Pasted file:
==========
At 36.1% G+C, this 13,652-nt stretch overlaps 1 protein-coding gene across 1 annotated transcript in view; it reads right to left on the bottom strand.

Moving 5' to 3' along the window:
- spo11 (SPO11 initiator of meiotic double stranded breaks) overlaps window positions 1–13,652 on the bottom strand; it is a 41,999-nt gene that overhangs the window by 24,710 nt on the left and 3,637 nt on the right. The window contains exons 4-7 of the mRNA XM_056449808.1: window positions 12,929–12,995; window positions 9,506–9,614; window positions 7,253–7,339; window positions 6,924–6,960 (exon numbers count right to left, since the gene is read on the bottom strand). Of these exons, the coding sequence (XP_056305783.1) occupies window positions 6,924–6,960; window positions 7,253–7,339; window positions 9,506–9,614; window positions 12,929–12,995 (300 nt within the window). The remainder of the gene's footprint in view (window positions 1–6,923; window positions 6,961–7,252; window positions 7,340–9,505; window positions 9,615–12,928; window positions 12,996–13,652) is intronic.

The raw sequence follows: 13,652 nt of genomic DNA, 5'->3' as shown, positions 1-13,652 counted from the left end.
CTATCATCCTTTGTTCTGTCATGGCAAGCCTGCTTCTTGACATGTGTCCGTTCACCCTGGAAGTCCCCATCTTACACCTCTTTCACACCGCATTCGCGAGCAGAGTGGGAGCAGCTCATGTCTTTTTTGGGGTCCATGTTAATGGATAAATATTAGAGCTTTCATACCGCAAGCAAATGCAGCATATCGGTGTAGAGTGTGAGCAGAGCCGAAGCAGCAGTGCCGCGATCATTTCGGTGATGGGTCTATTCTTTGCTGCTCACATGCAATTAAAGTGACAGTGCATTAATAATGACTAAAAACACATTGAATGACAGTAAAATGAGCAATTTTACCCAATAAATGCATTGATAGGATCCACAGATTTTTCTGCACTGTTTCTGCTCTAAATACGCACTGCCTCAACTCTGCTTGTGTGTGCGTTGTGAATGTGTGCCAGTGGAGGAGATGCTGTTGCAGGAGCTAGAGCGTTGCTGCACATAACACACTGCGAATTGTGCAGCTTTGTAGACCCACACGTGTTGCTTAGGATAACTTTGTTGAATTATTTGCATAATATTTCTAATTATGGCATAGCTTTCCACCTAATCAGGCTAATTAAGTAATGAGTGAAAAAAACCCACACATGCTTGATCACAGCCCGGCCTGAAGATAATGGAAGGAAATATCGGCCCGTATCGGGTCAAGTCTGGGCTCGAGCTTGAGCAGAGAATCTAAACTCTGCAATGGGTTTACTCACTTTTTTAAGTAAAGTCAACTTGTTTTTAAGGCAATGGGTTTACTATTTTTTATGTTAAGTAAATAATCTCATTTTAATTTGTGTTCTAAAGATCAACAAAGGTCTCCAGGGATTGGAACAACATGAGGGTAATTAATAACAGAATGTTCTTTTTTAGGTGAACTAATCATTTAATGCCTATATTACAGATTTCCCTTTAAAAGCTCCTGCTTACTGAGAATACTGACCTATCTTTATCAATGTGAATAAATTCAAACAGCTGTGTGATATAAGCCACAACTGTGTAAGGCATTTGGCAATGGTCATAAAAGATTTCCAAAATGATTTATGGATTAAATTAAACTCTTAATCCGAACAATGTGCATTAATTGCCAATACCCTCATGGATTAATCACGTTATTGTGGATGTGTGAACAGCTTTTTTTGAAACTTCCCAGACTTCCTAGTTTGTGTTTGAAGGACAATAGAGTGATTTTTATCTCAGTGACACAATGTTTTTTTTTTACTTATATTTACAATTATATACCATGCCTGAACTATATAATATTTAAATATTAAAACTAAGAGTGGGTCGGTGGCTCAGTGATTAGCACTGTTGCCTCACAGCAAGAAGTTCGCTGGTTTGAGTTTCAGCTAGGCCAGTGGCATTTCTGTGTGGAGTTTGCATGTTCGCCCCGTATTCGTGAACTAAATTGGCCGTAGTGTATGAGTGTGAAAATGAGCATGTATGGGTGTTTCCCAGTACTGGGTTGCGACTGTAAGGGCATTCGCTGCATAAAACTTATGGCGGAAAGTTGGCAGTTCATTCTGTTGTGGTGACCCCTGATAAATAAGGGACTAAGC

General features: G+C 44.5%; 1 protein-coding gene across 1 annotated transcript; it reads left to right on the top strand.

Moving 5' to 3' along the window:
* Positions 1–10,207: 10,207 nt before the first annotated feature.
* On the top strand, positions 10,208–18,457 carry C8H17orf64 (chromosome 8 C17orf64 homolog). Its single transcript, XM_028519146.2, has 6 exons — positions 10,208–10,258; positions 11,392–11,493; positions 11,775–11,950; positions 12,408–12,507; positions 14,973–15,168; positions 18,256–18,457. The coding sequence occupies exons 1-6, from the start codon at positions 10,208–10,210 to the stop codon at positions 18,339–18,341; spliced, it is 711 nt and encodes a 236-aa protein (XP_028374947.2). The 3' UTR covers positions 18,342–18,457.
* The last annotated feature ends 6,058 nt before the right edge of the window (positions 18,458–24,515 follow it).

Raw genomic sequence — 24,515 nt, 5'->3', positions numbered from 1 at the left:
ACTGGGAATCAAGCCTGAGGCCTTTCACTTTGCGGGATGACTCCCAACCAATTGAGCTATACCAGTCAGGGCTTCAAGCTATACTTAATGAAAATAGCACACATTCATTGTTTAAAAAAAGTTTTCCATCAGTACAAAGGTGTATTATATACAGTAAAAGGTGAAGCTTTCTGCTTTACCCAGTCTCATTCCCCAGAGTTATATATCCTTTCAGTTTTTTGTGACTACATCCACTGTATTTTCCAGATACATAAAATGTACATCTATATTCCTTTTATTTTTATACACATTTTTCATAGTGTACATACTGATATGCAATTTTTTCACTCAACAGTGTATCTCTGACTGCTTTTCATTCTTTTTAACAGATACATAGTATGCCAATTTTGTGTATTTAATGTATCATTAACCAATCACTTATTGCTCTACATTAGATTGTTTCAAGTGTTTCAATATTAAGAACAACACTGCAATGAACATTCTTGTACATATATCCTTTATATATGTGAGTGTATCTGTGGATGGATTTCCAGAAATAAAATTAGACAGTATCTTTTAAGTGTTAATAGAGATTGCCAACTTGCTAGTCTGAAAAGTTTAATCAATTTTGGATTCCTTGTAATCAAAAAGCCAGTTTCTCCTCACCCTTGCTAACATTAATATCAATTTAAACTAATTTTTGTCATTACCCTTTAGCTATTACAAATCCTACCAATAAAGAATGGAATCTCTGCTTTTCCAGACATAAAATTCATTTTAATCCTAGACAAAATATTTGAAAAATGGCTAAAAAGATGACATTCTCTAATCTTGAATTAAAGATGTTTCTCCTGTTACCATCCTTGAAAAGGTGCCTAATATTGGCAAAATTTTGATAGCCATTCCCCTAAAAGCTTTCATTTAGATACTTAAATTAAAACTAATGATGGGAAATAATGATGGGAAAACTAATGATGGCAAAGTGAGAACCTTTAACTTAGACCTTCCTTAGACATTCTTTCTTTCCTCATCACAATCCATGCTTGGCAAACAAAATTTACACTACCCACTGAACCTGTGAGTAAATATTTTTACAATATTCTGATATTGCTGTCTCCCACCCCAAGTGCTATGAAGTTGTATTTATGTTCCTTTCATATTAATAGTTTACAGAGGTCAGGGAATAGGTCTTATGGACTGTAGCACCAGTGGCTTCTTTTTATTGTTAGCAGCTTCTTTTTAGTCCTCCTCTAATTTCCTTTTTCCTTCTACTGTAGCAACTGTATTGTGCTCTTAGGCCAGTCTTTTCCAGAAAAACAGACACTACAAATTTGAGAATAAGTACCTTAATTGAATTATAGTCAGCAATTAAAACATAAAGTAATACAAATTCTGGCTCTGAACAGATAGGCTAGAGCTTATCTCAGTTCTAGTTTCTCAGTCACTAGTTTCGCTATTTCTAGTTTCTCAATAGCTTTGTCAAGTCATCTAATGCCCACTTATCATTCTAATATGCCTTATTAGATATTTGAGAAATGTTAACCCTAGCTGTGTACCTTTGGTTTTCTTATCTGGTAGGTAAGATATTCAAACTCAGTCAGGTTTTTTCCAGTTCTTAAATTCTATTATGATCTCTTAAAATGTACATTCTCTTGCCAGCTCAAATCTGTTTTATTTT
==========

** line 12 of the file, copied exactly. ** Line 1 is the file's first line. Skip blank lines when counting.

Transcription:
ACTGGGAATCAAGCCTGAGGCCTTTCACTTTGCGGGATGACTCCCAACCAATTGAGCTATACCAGTCAGGGCTTCAAGCTATACTTAATGAAAATAGCACACATTCATTGTTTAAAAAAAGTTTTCCATCAGTACAAAGGTGTATTATATACAGTAAAAGGTGAAGCTTTCTGCTTTACCCAGTCTCATTCCCCAGAGTTATATATCCTTTCAGTTTTTTGTGACTACATCCACTGTATTTTCCAGATACATAAAATGTACATCTATATTCCTTTTATTTTTATACACATTTTTCATAGTGTACATACTGATATGCAATTTTTTCACTCAACAGTGTATCTCTGACTGCTTTTCATTCTTTTTAACAGATACATAGTATGCCAATTTTGTGTATTTAATGTATCATTAACCAATCACTTATTGCTCTACATTAGATTGTTTCAAGTGTTTCAATATTAAGAACAACACTGCAATGAACATTCTTGTACATATATCCTTTATATATGTGAGTGTATCTGTGGATGGATTTCCAGAAATAAAATTAGACAGTATCTTTTAAGTGTTAATAGAGATTGCCAACTTGCTAGTCTGAAAAGTTTAATCAATTTTGGATTCCTTGTAATCAAAAAGCCAGTTTCTCCTCACCCTTGCTAACATTAATATCAATTTAAACTAATTTTTGTCATTACCCTTTAGCTATTACAAATCCTACCAATAAAGAATGGAATCTCTGCTTTTCCAGACATAAAATTCATTTTAATCCTAGACAAAATATTTGAAAAATGGCTAAAAAGATGACATTCTCTAATCTTGAATTAAAGATGTTTCTCCTGTTACCATCCTTGAAAAGGTGCCTAATATTGGCAAAATTTTGATAGCCATTCCCCTAAAAGCTTTCATTTAGATACTTAAATTAAAACTAATGATGGGAAATAATGATGGGAAAACTAATGATGGCAAAGTGAGAACCTTTAACTTAGACCTTCCTTAGACATTCTTTCTTTCCTCATCACAATCCATGCTTGGCAAACAAAATTTACACTACCCACTGAACCTGTGAGTAAATATTTTTACAATATTCTGATATTGCTGTCTCCCACCCCAAGTGCTATGAAGTTGTATTTATGTTCCTTTCATATTAATAGTTTACAGAGGTCAGGGAATAGGTCTTATGGACTGTAGCACCAGTGGCTTCTTTTTATTGTTAGCAGCTTCTTTTTAGTCCTCCTCTAATTTCCTTTTTCCTTCTACTGTAGCAACTGTATTGTGCTCTTAGGCCAGTCTTTTCCAGAAAAACAGACACTACAAATTTGAGAATAAGTACCTTAATTGAATTATAGTCAGCAATTAAAACATAAAGTAATACAAATTCTGGCTCTGAACAGATAGGCTAGAGCTTATCTCAGTTCTAGTTTCTCAGTCACTAGTTTCGCTATTTCTAGTTTCTCAATAGCTTTGTCAAGTCATCTAATGCCCACTTATCATTCTAATATGCCTTATTAGATATTTGAGAAATGTTAACCCTAGCTGTGTACCTTTGGTTTTCTTATCTGGTAGGTAAGATATTCAAACTCAGTCAGGTTTTTTCCAGTTCTTAAATTCTATTATGATCTCTTAAAATGTACATTCTCTTGCCAGCTCAAATCTGTTTTATTTT